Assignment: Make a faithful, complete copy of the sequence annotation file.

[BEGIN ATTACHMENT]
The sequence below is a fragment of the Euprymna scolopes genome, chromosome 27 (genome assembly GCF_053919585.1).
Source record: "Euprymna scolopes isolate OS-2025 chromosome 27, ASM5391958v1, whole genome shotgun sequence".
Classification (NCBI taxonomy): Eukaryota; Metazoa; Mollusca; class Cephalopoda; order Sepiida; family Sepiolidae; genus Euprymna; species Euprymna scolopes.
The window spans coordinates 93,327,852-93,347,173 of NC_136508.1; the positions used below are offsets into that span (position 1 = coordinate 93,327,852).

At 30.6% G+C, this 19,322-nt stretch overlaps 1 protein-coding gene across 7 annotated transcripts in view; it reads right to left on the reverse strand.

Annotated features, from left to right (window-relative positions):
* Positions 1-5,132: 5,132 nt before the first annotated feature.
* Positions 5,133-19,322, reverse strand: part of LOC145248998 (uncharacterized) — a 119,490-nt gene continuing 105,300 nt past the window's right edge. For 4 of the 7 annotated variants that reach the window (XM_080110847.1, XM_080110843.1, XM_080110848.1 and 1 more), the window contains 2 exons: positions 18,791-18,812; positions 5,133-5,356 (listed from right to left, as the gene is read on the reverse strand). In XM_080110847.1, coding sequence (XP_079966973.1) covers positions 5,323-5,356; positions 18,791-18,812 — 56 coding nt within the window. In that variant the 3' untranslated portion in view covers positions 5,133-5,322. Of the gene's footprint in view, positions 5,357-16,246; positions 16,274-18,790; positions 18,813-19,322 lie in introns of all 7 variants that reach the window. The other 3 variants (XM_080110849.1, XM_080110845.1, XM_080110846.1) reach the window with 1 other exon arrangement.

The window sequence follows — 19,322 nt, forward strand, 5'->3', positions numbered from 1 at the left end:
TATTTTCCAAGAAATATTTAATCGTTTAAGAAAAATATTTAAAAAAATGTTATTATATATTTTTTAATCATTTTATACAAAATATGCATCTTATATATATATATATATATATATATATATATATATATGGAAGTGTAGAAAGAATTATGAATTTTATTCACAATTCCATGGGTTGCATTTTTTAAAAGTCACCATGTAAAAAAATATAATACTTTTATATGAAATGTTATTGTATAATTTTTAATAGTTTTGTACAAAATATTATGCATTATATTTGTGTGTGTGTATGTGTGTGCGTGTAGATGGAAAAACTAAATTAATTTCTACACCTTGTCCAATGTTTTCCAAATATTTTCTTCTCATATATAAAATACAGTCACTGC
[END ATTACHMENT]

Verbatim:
The sequence below is a fragment of the Euprymna scolopes genome, chromosome 27 (genome assembly GCF_053919585.1).
Source record: "Euprymna scolopes isolate OS-2025 chromosome 27, ASM5391958v1, whole genome shotgun sequence".
Classification (NCBI taxonomy): Eukaryota; Metazoa; Mollusca; class Cephalopoda; order Sepiida; family Sepiolidae; genus Euprymna; species Euprymna scolopes.
The window spans coordinates 93,327,852-93,347,173 of NC_136508.1; the positions used below are offsets into that span (position 1 = coordinate 93,327,852).

At 30.6% G+C, this 19,322-nt stretch overlaps 1 protein-coding gene across 7 annotated transcripts in view; it reads right to left on the reverse strand.

Annotated features, from left to right (window-relative positions):
* Positions 1-5,132: 5,132 nt before the first annotated feature.
* Positions 5,133-19,322, reverse strand: part of LOC145248998 (uncharacterized) — a 119,490-nt gene continuing 105,300 nt past the window's right edge. For 4 of the 7 annotated variants that reach the window (XM_080110847.1, XM_080110843.1, XM_080110848.1 and 1 more), the window contains 2 exons: positions 18,791-18,812; positions 5,133-5,356 (listed from right to left, as the gene is read on the reverse strand). In XM_080110847.1, coding sequence (XP_079966973.1) covers positions 5,323-5,356; positions 18,791-18,812 — 56 coding nt within the window. In that variant the 3' untranslated portion in view covers positions 5,133-5,322. Of the gene's footprint in view, positions 5,357-16,246; positions 16,274-18,790; positions 18,813-19,322 lie in introns of all 7 variants that reach the window. The other 3 variants (XM_080110849.1, XM_080110845.1, XM_080110846.1) reach the window with 1 other exon arrangement.

The window sequence follows — 19,322 nt, forward strand, 5'->3', positions numbered from 1 at the left end:
TATTTTCCAAGAAATATTTAATCGTTTAAGAAAAATATTTAAAAAAATGTTATTATATATTTTTTAATCATTTTATACAAAATATGCATCTTATATATATATATATATATATATATATATATATATATGGAAGTGTAGAAAGAATTATGAATTTTATTCACAATTCCATGGGTTGCATTTTTTAAAAGTCACCATGTAAAAAAATATAATACTTTTATATGAAATGTTATTGTATAATTTTTAATAGTTTTGTACAAAATATTATGCATTATATTTGTGTGTGTGTATGTGTGTGCGTGTAGATGGAAAAACTAAATTAATTTCTACACCTTGTCCAATGTTTTCCAAATATTTTCTTCTCATATATAAAATACAGTCACTGC